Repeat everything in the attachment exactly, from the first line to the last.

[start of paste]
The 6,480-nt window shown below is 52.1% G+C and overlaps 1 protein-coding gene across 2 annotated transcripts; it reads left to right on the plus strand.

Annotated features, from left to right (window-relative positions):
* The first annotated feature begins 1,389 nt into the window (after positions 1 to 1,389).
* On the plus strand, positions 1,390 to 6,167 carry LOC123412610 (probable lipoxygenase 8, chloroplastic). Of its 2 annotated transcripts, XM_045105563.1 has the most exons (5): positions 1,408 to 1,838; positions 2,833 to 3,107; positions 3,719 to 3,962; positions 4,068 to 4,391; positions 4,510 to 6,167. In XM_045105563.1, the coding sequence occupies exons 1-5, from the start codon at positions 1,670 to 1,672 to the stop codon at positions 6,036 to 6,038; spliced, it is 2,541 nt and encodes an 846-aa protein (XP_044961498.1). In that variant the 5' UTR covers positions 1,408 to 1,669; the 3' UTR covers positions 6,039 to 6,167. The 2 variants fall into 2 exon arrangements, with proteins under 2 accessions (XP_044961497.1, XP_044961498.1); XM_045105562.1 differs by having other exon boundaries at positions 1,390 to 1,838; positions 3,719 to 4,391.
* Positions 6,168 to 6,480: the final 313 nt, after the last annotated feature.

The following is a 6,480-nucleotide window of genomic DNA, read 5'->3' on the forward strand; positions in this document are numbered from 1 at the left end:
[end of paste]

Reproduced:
The 6,480-nt window shown below is 52.1% G+C and overlaps 1 protein-coding gene across 2 annotated transcripts; it reads left to right on the plus strand.

Annotated features, from left to right (window-relative positions):
* The first annotated feature begins 1,389 nt into the window (after positions 1 to 1,389).
* On the plus strand, positions 1,390 to 6,167 carry LOC123412610 (probable lipoxygenase 8, chloroplastic). Of its 2 annotated transcripts, XM_045105563.1 has the most exons (5): positions 1,408 to 1,838; positions 2,833 to 3,107; positions 3,719 to 3,962; positions 4,068 to 4,391; positions 4,510 to 6,167. In XM_045105563.1, the coding sequence occupies exons 1-5, from the start codon at positions 1,670 to 1,672 to the stop codon at positions 6,036 to 6,038; spliced, it is 2,541 nt and encodes an 846-aa protein (XP_044961498.1). In that variant the 5' UTR covers positions 1,408 to 1,669; the 3' UTR covers positions 6,039 to 6,167. The 2 variants fall into 2 exon arrangements, with proteins under 2 accessions (XP_044961497.1, XP_044961498.1); XM_045105562.1 differs by having other exon boundaries at positions 1,390 to 1,838; positions 3,719 to 4,391.
* Positions 6,168 to 6,480: the final 313 nt, after the last annotated feature.

The following is a 6,480-nucleotide window of genomic DNA, read 5'->3' on the forward strand; positions in this document are numbered from 1 at the left end: